Ford Motor Co. sold some of its holdings in Detroit’s Corktown neighborhood last month to a new joint venture featuring a trio of big-name commercial real estate.
In a joint venture called Corktown Mobility Hub LLC, Howard Luckoff, Jim Ketai and the Rakolta family bought the 1,250-plus parking lot – the group calls the Bagley Mobility Hub – for what Crain estimates at $ 15.6 million over the basis of real estate. transfer duties paid.
The bridge is currently being built by Detroit-based contractor Devon Industrial Group on the corner of Bagley and Wabash for an undisclosed price. It is expected to be completed in the second quarter of next year.
As part of the deal, Ford will hold the main garage lease, while Ketai’s Luckoff and Vokal Ventures will operate it.
Richard Bardelli, who is Ford’s construction manager for its larger vision in Corktown which includes 1.2 million square feet of space on 30 acres, said the automaker still plans to bring in partners from development.
In addition, the new structure “then allows us to free up more capital within Ford to then help develop and continue our expansion of Central Michigan development,” he said, referring to the working name of the campus.
Ketai, who left real estate firm Bedrock LLC which he co-founded with Dan Gilbert as chairman two years ago, said the Rakolta family, who run Detroit-based construction giant Walbridge Group, have strong relationship with Ford and he has worked with the Rakoltas on various projects over the years. Rakoltas’ Detroit Opportunity Fund II is the official entity involved.
“Ford actually suggested that the three of us would make a great team,” Ketai said. “So they brought us together to work on this project.”
The developers said the bridge includes a variety of features beyond a traditional parking lot, including an autonomous vehicle testing area, electric bike and electric scooter stations, electric vehicle charging stations, a automated payment technology and intelligent guidance systems.
Luckoff, who is the former general counsel for Gilbert’s Rock Ventures LLC and a longtime real estate attorney for Detroit-based Honigman Miller Schwartz and Cohn LLP, said things like bike rentals and places to take a cafe are also part of the project.
There are around 20 subcontractors on site, said Stephanie Burnley, co-CEO of Devon Industrial Group.
“Our goal is to continue to work with local sub-contractors and mentor smaller contractors to work with us and get involved in this great development in the city,” Burnley said.
In 2018, Ford revealed that it plans to build a $ 740 million autonomous and electric vehicle campus in the neighborhood west of downtown, anchored by the long-vacant Michigan Central Station off the coast of Michigan Avenue.
Since then, the company has renovated the building, as well as a former nearby Detroit school books depot, as well as the construction of new parking lots, including the Bagley Mobility Hub. The book deposit is also due to be completed in the second quarter of next year.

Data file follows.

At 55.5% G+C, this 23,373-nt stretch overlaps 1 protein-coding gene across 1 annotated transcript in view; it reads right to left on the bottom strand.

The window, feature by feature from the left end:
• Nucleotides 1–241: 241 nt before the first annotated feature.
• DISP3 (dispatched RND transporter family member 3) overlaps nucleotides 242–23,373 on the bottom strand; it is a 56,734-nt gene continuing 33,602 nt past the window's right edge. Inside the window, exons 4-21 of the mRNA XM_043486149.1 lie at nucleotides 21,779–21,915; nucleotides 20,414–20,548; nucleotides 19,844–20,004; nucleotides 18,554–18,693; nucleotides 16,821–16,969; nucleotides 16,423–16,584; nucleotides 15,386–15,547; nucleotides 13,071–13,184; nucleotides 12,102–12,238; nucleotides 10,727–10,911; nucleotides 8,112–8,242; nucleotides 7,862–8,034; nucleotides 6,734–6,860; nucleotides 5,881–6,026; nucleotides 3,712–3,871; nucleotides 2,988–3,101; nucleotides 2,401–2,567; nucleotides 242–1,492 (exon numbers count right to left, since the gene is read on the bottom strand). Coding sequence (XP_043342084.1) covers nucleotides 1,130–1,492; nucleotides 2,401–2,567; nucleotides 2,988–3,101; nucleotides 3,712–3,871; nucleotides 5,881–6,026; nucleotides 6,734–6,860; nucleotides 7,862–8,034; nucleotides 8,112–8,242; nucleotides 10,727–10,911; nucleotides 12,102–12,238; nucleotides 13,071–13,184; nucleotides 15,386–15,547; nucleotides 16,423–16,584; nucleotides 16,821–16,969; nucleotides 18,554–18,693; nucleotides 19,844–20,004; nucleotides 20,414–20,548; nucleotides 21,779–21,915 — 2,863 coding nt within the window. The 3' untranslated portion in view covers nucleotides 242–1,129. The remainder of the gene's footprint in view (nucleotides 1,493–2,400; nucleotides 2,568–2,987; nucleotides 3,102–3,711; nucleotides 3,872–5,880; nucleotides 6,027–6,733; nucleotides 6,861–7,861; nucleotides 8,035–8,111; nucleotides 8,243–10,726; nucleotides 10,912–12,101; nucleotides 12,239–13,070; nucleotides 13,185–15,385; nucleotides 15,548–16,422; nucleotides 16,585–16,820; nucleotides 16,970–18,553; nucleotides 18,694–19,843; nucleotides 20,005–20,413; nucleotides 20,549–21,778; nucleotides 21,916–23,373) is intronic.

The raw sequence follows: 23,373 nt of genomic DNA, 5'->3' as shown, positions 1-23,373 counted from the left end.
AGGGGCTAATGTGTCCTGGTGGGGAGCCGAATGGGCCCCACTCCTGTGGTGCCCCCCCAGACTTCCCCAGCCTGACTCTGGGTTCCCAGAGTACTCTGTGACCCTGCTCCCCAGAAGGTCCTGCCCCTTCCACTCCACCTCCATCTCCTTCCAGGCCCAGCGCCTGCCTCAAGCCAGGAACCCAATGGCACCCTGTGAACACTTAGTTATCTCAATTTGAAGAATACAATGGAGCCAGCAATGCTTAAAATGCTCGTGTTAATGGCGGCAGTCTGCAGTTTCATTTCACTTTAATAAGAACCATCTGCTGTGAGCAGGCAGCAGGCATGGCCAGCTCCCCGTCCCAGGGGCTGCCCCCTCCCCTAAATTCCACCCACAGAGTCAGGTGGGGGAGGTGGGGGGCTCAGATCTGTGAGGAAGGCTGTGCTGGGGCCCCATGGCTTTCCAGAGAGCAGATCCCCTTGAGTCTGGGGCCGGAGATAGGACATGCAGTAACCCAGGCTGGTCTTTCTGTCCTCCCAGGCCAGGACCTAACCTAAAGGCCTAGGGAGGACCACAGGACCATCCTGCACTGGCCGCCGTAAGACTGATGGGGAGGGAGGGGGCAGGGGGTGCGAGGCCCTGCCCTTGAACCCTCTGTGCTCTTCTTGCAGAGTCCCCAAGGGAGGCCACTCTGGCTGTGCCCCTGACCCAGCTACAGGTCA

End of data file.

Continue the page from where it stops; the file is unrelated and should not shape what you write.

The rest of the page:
Ford now says its total investment in the region is $ 950 million, which includes the $ 740 million in real estate development and construction, as well as an additional $ 210 million in things like infrastructure, open space, technology and connectivity, improvements to premises, public places and other amenities.
“This new mobility hub is a great example of how Ford’s vision and partnership with the city is bringing real mobility solutions to the people living and working in this neighborhood, in a way that is in keeping with the surrounding neighborhood, ”Antoine Bryant, Detroit’s new director of planning and development, said in a statement. “Not only will this connect people to jobs, housing and opportunities in Corktown and southwest Detroit, it will also connect them to incredible resources along the way, such as Joe Louis Greenway and Ralph C. Wilson. , Jr. Centennial Park. “
At Crain’s Detroit Business Detroit Homecoming event on Saturday, Ford CEO Jim Farley told attendees the automaker’s vision extends far beyond Michigan Central Station, for which Ford paid $ 90. million dollars and on which has been working since 2018.
“We’re going to work with the team to connect it to the river,” he said. “We quickly realized, holy cow, that the real opportunities are in fact all the space around (the station).”
In the fall of 2018, Detroit City Council approved a total of $ 239 million in tax relief over 35 years for the Corktown project, including $ 104 million in municipal taxes. The breaks include a tax cut from the Obsolete Property Rehabilitation Act, a break in the commercial rehabilitation district and a Renaissance zone.
The sale of the Bagley Mobility Hub marks the city’s newest parking lot for sale, following the $ 36 million sale of the approximately 3,000-space Joe Louis Arena parking lot to Grosse Pointe-based Foster Financial Co. by the developer and owner Sterling based in Detroit. Group.